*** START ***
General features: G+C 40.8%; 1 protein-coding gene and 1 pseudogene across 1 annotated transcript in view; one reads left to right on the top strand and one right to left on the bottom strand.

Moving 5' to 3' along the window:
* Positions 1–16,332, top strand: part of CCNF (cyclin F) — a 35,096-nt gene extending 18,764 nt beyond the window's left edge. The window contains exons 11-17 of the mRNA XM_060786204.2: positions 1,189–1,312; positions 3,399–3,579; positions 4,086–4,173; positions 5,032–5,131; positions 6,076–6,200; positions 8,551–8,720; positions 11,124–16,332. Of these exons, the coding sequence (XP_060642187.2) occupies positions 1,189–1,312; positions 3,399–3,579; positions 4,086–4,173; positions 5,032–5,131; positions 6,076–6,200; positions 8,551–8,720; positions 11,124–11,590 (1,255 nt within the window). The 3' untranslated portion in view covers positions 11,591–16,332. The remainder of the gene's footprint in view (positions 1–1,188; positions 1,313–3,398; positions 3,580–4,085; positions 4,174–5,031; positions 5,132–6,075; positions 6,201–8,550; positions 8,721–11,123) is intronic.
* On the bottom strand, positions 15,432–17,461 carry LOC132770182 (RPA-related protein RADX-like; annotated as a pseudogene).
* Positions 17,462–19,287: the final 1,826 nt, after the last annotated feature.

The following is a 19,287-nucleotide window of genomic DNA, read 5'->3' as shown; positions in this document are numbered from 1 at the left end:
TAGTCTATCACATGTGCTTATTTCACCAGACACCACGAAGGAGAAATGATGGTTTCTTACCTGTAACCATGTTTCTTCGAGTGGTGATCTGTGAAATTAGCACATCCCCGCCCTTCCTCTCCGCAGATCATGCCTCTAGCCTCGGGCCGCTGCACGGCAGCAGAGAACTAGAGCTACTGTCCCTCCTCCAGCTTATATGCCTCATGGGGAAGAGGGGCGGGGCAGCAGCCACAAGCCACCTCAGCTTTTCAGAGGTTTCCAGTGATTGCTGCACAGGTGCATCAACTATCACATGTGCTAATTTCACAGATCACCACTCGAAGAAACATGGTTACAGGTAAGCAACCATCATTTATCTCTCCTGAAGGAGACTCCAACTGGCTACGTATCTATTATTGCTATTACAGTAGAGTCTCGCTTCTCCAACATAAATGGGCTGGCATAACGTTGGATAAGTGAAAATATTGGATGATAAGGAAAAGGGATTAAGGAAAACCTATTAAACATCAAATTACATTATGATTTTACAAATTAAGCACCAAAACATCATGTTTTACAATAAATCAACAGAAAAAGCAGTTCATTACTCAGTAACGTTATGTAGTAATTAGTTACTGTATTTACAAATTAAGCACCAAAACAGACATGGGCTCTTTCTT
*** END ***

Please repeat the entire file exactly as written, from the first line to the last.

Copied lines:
General features: G+C 40.8%; 1 protein-coding gene and 1 pseudogene across 1 annotated transcript in view; one reads left to right on the top strand and one right to left on the bottom strand.

Moving 5' to 3' along the window:
* Positions 1–16,332, top strand: part of CCNF (cyclin F) — a 35,096-nt gene extending 18,764 nt beyond the window's left edge. The window contains exons 11-17 of the mRNA XM_060786204.2: positions 1,189–1,312; positions 3,399–3,579; positions 4,086–4,173; positions 5,032–5,131; positions 6,076–6,200; positions 8,551–8,720; positions 11,124–16,332. Of these exons, the coding sequence (XP_060642187.2) occupies positions 1,189–1,312; positions 3,399–3,579; positions 4,086–4,173; positions 5,032–5,131; positions 6,076–6,200; positions 8,551–8,720; positions 11,124–11,590 (1,255 nt within the window). The 3' untranslated portion in view covers positions 11,591–16,332. The remainder of the gene's footprint in view (positions 1–1,188; positions 1,313–3,398; positions 3,580–4,085; positions 4,174–5,031; positions 5,132–6,075; positions 6,201–8,550; positions 8,721–11,123) is intronic.
* On the bottom strand, positions 15,432–17,461 carry LOC132770182 (RPA-related protein RADX-like; annotated as a pseudogene).
* Positions 17,462–19,287: the final 1,826 nt, after the last annotated feature.

The following is a 19,287-nucleotide window of genomic DNA, read 5'->3' as shown; positions in this document are numbered from 1 at the left end:
TAGTCTATCACATGTGCTTATTTCACCAGACACCACGAAGGAGAAATGATGGTTTCTTACCTGTAACCATGTTTCTTCGAGTGGTGATCTGTGAAATTAGCACATCCCCGCCCTTCCTCTCCGCAGATCATGCCTCTAGCCTCGGGCCGCTGCACGGCAGCAGAGAACTAGAGCTACTGTCCCTCCTCCAGCTTATATGCCTCATGGGGAAGAGGGGCGGGGCAGCAGCCACAAGCCACCTCAGCTTTTCAGAGGTTTCCAGTGATTGCTGCACAGGTGCATCAACTATCACATGTGCTAATTTCACAGATCACCACTCGAAGAAACATGGTTACAGGTAAGCAACCATCATTTATCTCTCCTGAAGGAGACTCCAACTGGCTACGTATCTATTATTGCTATTACAGTAGAGTCTCGCTTCTCCAACATAAATGGGCTGGCATAACGTTGGATAAGTGAAAATATTGGATGATAAGGAAAAGGGATTAAGGAAAACCTATTAAACATCAAATTACATTATGATTTTACAAATTAAGCACCAAAACATCATGTTTTACAATAAATCAACAGAAAAAGCAGTTCATTACTCAGTAACGTTATGTAGTAATTAGTTACTGTATTTACAAATTAAGCACCAAAACAGACATGGGCTCTTTCTT